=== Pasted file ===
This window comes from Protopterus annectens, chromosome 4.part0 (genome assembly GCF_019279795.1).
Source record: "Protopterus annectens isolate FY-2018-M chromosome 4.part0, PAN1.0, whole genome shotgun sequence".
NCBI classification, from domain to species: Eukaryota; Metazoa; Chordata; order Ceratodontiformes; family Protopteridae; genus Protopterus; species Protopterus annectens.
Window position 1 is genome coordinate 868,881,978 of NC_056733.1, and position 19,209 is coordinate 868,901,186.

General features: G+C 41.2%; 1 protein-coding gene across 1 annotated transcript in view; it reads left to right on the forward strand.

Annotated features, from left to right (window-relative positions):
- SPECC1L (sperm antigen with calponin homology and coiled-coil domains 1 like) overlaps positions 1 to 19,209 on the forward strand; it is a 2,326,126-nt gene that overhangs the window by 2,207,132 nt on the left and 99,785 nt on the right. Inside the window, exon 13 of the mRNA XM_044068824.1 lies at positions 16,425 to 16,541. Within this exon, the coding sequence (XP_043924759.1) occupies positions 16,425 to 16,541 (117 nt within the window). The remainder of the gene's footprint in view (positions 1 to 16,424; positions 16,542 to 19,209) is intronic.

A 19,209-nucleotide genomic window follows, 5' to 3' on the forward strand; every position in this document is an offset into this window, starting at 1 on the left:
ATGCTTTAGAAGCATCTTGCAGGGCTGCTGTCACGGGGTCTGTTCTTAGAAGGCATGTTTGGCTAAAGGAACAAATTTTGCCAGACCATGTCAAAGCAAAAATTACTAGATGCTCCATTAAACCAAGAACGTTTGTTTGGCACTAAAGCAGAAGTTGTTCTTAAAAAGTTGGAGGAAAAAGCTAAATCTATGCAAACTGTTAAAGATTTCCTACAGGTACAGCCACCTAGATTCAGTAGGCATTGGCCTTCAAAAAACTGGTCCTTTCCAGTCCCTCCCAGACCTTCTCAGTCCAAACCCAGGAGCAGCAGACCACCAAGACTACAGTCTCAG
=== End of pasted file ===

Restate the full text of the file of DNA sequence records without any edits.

This window comes from Protopterus annectens, chromosome 4.part0 (genome assembly GCF_019279795.1).
Source record: "Protopterus annectens isolate FY-2018-M chromosome 4.part0, PAN1.0, whole genome shotgun sequence".
NCBI classification, from domain to species: Eukaryota; Metazoa; Chordata; order Ceratodontiformes; family Protopteridae; genus Protopterus; species Protopterus annectens.
Window position 1 is genome coordinate 868,881,978 of NC_056733.1, and position 19,209 is coordinate 868,901,186.

General features: G+C 41.2%; 1 protein-coding gene across 1 annotated transcript in view; it reads left to right on the forward strand.

Annotated features, from left to right (window-relative positions):
- SPECC1L (sperm antigen with calponin homology and coiled-coil domains 1 like) overlaps positions 1 to 19,209 on the forward strand; it is a 2,326,126-nt gene that overhangs the window by 2,207,132 nt on the left and 99,785 nt on the right. Inside the window, exon 13 of the mRNA XM_044068824.1 lies at positions 16,425 to 16,541. Within this exon, the coding sequence (XP_043924759.1) occupies positions 16,425 to 16,541 (117 nt within the window). The remainder of the gene's footprint in view (positions 1 to 16,424; positions 16,542 to 19,209) is intronic.

A 19,209-nucleotide genomic window follows, 5' to 3' on the forward strand; every position in this document is an offset into this window, starting at 1 on the left:
ATGCTTTAGAAGCATCTTGCAGGGCTGCTGTCACGGGGTCTGTTCTTAGAAGGCATGTTTGGCTAAAGGAACAAATTTTGCCAGACCATGTCAAAGCAAAAATTACTAGATGCTCCATTAAACCAAGAACGTTTGTTTGGCACTAAAGCAGAAGTTGTTCTTAAAAAGTTGGAGGAAAAAGCTAAATCTATGCAAACTGTTAAAGATTTCCTACAGGTACAGCCACCTAGATTCAGTAGGCATTGGCCTTCAAAAAACTGGTCCTTTCCAGTCCCTCCCAGACCTTCTCAGTCCAAACCCAGGAGCAGCAGACCACCAAGACTACAGTCTCAG